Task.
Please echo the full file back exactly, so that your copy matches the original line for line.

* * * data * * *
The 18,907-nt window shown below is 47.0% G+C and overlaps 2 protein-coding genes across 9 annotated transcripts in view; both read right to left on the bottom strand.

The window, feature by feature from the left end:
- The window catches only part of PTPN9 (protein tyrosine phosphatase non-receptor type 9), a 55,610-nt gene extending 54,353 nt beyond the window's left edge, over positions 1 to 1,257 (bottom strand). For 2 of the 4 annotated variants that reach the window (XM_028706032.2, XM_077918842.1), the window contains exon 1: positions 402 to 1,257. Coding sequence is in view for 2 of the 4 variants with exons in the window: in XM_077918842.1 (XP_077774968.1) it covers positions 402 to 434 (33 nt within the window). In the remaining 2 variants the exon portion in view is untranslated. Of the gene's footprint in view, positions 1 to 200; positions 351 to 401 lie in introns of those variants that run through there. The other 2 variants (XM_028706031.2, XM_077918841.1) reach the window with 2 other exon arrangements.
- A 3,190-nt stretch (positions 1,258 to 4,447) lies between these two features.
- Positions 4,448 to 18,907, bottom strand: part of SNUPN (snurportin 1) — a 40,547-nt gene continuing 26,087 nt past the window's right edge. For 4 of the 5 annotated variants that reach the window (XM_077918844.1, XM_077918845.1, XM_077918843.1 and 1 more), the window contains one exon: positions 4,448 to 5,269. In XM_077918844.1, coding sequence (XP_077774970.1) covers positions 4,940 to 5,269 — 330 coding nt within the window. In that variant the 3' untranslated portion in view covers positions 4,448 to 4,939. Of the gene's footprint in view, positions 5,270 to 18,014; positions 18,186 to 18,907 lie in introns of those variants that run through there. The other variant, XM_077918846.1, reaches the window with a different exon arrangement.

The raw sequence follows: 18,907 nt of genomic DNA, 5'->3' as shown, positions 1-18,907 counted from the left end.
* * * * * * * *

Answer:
The 18,907-nt window shown below is 47.0% G+C and overlaps 2 protein-coding genes across 9 annotated transcripts in view; both read right to left on the bottom strand.

The window, feature by feature from the left end:
- The window catches only part of PTPN9 (protein tyrosine phosphatase non-receptor type 9), a 55,610-nt gene extending 54,353 nt beyond the window's left edge, over positions 1 to 1,257 (bottom strand). For 2 of the 4 annotated variants that reach the window (XM_028706032.2, XM_077918842.1), the window contains exon 1: positions 402 to 1,257. Coding sequence is in view for 2 of the 4 variants with exons in the window: in XM_077918842.1 (XP_077774968.1) it covers positions 402 to 434 (33 nt within the window). In the remaining 2 variants the exon portion in view is untranslated. Of the gene's footprint in view, positions 1 to 200; positions 351 to 401 lie in introns of those variants that run through there. The other 2 variants (XM_028706031.2, XM_077918841.1) reach the window with 2 other exon arrangements.
- A 3,190-nt stretch (positions 1,258 to 4,447) lies between these two features.
- Positions 4,448 to 18,907, bottom strand: part of SNUPN (snurportin 1) — a 40,547-nt gene continuing 26,087 nt past the window's right edge. For 4 of the 5 annotated variants that reach the window (XM_077918844.1, XM_077918845.1, XM_077918843.1 and 1 more), the window contains one exon: positions 4,448 to 5,269. In XM_077918844.1, coding sequence (XP_077774970.1) covers positions 4,940 to 5,269 — 330 coding nt within the window. In that variant the 3' untranslated portion in view covers positions 4,448 to 4,939. Of the gene's footprint in view, positions 5,270 to 18,014; positions 18,186 to 18,907 lie in introns of those variants that run through there. The other variant, XM_077918846.1, reaches the window with a different exon arrangement.

The raw sequence follows: 18,907 nt of genomic DNA, 5'->3' as shown, positions 1-18,907 counted from the left end.